Offensive Rules of Engagement Will Be Restrictive. TBMD active defense is a relatively "pure" form of warfare, a contest of sensors and projectiles that, if ideally successful, results in no loss of life on either side. Its rules of engagement can therefore be written as permutations of the universal right of unit and national self-defense.

However, the in-flight interception of TBMs represents only one pillar of TBMD. In the course of a regional conflict, a strictly defensive strategy will almost certainly fail in the long run. Consequently, attack operations, the aggressive interdiction of TBMs, TELs, and their support infrastructure on the ground, will be a vital part of any campaign involving TBMD. Nonetheless, under the purview of the JFACC, this portion of the overall TBMD mission is likely to have very different rules of engagement.

In the early stages of a regional contingency, the JFMCC may well find himself dual-hatted as AADC and JFACC, and will once again have to resolve fundamental operational conflicts within the TBMD mission, this time in regard to the ROE. The basic ROE dilemma that he will face with respect to attack operations is this: tactically, as AADC, he will need rapid, forceful action against the hostile TBM order of battle in order to decrease pressure on his limited active defense TBMD resources. Operationally, however, as JFACC, he is likely to find timely execution of attack operations initially prohibited by proscriptive, circumspect guidance from the National Command Authorities.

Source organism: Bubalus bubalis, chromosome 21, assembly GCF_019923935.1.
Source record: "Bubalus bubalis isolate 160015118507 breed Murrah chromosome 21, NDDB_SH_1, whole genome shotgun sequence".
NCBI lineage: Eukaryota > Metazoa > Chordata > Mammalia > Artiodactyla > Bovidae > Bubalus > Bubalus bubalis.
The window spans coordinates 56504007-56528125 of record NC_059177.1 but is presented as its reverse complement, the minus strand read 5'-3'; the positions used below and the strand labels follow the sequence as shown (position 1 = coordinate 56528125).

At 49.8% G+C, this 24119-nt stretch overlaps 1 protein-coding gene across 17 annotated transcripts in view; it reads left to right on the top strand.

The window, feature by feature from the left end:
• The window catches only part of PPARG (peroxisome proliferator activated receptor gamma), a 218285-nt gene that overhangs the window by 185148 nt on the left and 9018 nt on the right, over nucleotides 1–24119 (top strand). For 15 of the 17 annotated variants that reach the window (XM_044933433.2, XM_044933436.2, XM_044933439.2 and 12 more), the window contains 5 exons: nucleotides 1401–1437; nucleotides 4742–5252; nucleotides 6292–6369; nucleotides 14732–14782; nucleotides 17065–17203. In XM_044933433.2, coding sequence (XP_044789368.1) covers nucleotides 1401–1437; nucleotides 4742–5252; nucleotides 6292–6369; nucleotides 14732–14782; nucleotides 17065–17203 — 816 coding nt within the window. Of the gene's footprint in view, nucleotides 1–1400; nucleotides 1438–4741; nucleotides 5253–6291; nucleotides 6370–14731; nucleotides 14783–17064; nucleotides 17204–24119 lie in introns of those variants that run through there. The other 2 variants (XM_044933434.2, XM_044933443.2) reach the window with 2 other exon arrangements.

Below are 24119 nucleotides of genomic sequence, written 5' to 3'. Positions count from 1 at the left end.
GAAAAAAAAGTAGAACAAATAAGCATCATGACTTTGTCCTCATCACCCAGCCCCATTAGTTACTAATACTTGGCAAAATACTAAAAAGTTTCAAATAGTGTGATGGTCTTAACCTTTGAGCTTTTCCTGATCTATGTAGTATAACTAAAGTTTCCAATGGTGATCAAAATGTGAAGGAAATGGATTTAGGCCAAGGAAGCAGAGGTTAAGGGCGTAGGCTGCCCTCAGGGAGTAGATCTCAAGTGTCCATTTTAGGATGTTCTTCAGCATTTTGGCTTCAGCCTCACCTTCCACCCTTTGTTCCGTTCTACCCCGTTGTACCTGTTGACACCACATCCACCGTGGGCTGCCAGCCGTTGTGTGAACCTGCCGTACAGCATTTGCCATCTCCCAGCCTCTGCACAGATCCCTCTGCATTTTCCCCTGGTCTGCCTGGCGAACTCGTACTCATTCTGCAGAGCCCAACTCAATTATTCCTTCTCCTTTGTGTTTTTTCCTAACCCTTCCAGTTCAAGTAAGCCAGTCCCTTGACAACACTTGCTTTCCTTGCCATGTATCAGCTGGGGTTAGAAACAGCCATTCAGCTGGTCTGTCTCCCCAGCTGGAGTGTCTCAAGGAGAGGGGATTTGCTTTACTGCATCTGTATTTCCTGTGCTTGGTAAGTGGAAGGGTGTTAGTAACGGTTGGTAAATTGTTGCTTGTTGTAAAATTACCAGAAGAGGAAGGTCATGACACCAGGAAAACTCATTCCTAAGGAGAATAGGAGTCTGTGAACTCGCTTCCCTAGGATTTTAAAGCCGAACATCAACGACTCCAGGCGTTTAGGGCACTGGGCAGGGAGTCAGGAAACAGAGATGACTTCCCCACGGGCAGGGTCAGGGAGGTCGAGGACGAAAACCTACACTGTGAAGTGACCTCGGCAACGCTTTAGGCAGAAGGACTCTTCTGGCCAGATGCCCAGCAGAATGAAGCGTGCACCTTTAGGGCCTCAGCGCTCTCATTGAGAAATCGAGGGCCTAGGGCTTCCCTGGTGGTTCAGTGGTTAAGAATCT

Consider, for illustrative purposes, that during NTF Wargame 95B, the Joint Force Commander:

a. Established initial TMD ROE as the right of self-defense.

b. Refined the ROE automatically to identify as hostile those ballistic missiles:

1. Determined to originate from designated hostile nations.

2. Determined to impact within the defended area of USEUCOM AOR.

3. Assessed as part of the designated hostile nation operational order of battle (OOB).

c. Held that authorization for attack on forces of designated hostile nations within the hostile nation's borders remains with the NCA.115

Specific rules of engagement were (in operational sequence):

A. The interception of a ballistic missile in self-defense (own forces within kill zone of impact point) is permitted.

B. The interception of a ballistic missile, whose predicted impact is within own territory or designated friendly nations, is permitted. . . .

C. The attack on forces of a nation which has been positively identified as having launched ballistic missiles against own or designated friendly nations is permitted.

D. The interception of a ballistic missile, whose predicted impact point is within the territory of third nations, is permitted.116

Note that all active defense-related ROE are aligned with the principles of self-defense. The NCA, however, has retained specific control of authorization for attack operations. This clearly includes the use of TLAM or other strike assets available in the same AEGIS ships that may be tasked with the forward-positioned active defense NTW role. Thus, these ships are potentially subject to two separate sets of ROE governing the actions of two different commanders, one quite permissive for the AADC's execution of active defense, the other very restrictive for JFACC prosecution of attack operations—both supporting different aspects of the same TBMD mission.